Joints can also form via cooling of hot rock masses, particularly lava, forming cooling joints, most commonly expressed as vertical columnar jointing. The joint formation associated with cooling is typically polygonal because the cooling introduces stresses that are isotropic in the plane of the layer.

Types with respect to attitude and geometry[edit]

Joints can be classified into three groups depending on their geometrical relationship with the country rock:

  • Strike joints – Joints which run parallel to the direction of strike of country rocks are called "strike joints"
  • Dip joints – Joints which run parallel to the direction of dip of country rocks are called "dip joints"
  • Oblique joints – Joints which run oblique to the dip and strike directions of the country rocks are called "oblique joints".


Plumose structure on a fracture surface in sandstone

Joint propagation can be studied using the techniques of fractography in which characteristic marks such as hackles and plumose structures can be used to determine propagation directions and, in some cases, the principal stress orientations.[5]

Importance to soil and rock mass strength[edit]

In geotechnical engineering a joint forms a discontinuity that may have a large influence on the mechanical behavior (strength, deformation, etc.) of soil and rock masses in, for example, tunnel, foundation, or slope construction.

Importance in the production of geofluids[edit]

It is long been recognized that joints (fractures) play a major role in the subsurface fluid flow of water in aquifers and petroleum in oil fields. Major industry research projects have been dedicated during the last decades to the study of faulted and fractured reservoirs.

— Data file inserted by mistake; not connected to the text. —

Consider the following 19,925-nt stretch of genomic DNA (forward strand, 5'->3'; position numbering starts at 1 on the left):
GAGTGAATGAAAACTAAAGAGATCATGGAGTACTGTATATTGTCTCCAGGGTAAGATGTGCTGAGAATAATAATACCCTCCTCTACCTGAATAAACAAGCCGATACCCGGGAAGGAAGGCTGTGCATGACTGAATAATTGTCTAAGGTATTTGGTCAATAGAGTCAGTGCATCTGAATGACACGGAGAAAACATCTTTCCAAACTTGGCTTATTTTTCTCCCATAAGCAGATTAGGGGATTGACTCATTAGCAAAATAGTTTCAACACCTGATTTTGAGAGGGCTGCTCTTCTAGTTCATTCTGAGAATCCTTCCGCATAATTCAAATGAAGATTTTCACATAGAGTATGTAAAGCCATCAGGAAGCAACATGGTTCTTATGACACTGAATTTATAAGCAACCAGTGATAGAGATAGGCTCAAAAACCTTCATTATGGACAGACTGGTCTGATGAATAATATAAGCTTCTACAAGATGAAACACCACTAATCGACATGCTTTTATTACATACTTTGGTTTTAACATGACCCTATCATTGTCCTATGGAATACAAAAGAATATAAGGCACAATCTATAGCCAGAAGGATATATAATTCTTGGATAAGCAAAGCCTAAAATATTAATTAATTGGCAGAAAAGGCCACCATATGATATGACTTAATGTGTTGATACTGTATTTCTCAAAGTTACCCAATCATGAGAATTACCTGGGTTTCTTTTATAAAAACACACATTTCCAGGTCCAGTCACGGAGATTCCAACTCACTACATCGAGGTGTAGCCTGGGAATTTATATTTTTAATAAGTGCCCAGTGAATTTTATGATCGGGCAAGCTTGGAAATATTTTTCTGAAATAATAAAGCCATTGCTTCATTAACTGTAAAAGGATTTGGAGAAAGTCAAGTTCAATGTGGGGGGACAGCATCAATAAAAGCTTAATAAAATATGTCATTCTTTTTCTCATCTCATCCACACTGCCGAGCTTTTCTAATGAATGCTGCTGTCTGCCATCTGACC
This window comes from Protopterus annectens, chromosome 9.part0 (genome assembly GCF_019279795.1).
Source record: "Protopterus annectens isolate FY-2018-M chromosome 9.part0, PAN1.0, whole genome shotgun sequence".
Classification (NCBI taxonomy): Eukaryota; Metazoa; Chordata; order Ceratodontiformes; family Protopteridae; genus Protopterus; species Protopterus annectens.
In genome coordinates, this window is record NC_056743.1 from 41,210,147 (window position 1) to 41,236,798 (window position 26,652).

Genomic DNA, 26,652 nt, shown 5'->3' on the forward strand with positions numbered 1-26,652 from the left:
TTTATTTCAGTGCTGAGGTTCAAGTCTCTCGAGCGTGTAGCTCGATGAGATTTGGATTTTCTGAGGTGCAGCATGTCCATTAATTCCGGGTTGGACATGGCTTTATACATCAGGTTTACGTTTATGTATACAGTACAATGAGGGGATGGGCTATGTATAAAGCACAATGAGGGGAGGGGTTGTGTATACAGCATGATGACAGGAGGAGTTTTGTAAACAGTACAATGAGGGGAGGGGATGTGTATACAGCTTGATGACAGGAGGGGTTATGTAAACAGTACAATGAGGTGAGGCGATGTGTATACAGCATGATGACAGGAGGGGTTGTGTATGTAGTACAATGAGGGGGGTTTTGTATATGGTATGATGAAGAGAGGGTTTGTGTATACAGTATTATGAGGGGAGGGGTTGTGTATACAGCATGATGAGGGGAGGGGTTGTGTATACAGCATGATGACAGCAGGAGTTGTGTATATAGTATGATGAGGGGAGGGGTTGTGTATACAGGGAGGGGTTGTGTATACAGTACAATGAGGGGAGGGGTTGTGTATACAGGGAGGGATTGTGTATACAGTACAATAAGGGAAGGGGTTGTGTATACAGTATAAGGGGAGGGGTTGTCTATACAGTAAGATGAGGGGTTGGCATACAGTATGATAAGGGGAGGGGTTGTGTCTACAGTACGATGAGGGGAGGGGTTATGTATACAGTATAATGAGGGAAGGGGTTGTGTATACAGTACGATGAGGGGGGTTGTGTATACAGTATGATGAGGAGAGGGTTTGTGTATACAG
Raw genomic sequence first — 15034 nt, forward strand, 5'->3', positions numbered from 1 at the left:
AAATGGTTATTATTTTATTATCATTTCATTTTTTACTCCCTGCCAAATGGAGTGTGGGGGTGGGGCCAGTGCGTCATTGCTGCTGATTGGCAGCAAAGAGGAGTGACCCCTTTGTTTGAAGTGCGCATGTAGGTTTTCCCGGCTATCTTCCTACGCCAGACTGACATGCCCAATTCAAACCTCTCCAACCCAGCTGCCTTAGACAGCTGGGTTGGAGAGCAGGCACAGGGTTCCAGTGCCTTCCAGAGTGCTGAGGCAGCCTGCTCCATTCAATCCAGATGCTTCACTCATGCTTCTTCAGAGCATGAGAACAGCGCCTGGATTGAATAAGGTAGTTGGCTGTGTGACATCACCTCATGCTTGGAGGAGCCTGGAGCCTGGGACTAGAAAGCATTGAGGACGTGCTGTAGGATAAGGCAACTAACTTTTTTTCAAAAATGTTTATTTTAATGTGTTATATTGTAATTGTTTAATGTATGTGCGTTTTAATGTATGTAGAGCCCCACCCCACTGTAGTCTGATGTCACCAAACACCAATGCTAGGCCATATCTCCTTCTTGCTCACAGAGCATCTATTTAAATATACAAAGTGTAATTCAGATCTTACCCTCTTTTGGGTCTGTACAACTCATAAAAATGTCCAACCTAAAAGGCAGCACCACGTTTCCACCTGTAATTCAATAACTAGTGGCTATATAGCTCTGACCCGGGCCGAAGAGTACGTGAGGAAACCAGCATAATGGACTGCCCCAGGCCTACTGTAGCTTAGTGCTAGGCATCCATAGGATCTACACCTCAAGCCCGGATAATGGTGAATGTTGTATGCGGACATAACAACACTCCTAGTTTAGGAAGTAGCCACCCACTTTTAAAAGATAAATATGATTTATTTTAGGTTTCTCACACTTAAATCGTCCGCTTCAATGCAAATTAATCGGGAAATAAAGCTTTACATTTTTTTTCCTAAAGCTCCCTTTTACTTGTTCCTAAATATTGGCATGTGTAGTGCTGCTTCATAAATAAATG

See also[edit]


  1. ^ a b c d Mandl, G. (2005) Rock Joints: The Mechanical Genesis. Springer-Verlag, Heidelberg, Germany. 221 pp. ISBN 978-3-540-24553-7
  2. ^ a b c d Davis, G.H., S.J. Reynolds, and C. Kluth (2012) Structural Geology of Rocks and Regions (3rd Edition): John Wiley and Sons, Inc., New york, New York. 864 pp. ISBN 978-0471152316
  3. ^ Goudie, A.S. (2004) Encyclopedia of Geomorphology volume 2 J–Z. Routledge New York, New York. 578 pp. ISBN 9780415327381
  4. ^ Engelder, T. & Geiser, P. 1980. On the use of regional joint sets as trajectories of paleostress fields during development of the Appalachian Plateau, New York. Journal of Geophysical Research, 85, B11, 6319-6341.]
  5. ^ Roberts, J.C. 1995. Fracture surface markings in Liassic limestone at Lavernock Point, South Wales. Geological Society, London, Special Publications; v. 92; p. 175-186]